The largest barrier to online voting is ensuring that fraud does not occur. Somehow you have to have a method to verify that a user has voted, and identifying that user, while not allowing other users to identify who you have voted for. Also, the method of counting the votes has to be similarly protected. Let me divide this into two portions.
Verifiability of the voter:
This is quite a tricky thing, but there is an analog to it already in place in mail ballots. Most mail ballots have two envelopes which contains the ballot. The outer envelope contains enough information to identify the voter. A ballot worker will take this information, verify the ballot, and then place the inner envelope into the ballot pool. So long as this is managed correctly, it would work.
The analog to this in the digital world would be to encrypt your data first with a public key that only the election office can decrypt (Along with a salt to ensure your data can't be guessed via a collision), and secondly with a signature that you have voted, something that presumably would be mailed to you. Your vote is passed to a computer server, which verifies you are eligible, and haven't voted, which then passes the still encrypted vote portion on to a second system, which records your votes. Still, there is some inherit danger in somehow frauding this system.
There are some systems which allow for calculations on encrypted data, but for the most part, these are not yet ready for prime time. Still, these would allow for an even more secure system, one in which all votes could be public, but no one would know who voted for who.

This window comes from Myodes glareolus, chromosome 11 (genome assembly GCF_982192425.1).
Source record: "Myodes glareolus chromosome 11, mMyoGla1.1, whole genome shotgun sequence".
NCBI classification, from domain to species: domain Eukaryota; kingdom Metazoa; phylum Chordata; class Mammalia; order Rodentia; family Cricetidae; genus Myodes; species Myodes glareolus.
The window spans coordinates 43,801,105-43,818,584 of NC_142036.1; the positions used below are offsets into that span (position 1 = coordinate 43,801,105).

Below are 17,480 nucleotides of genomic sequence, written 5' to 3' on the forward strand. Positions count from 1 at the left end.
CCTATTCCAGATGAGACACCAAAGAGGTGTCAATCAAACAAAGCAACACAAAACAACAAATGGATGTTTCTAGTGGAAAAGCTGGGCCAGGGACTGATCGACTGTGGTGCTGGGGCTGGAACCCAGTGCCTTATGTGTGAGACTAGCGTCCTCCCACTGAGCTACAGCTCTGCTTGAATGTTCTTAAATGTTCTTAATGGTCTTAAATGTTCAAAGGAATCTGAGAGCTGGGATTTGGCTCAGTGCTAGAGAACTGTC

Counting the votes.
After you have voted, your vote must be counted. But how can you actually verify that the vote was accurately recorded? Paper ballots give real tangible proof that there is something, and are rather hard to discard. Also, the polling places must keep track of the number of ballots used, and return even blank and spoiled ballots. Digitally, it would be quite easy to miss some of these votes, and not count them. Of course, the counting time is quite quick. One could imagine a system of verification by randomizing a large number of votes that were known to go a particular way, and auditing the system, perhaps even on election day, to ensure the system counted correctly.
While internet voting would be a fantastic thing, and the technology is starting to come to fruition, it could be abused, and has thus been taking a slow route. I could have mentioned other topics as well, like fraudulent voting sites, etc, but sufficeth to say there are a lot of complexities, and people who would exploit them. Someday we will get there, but the technology just isn't ready yet.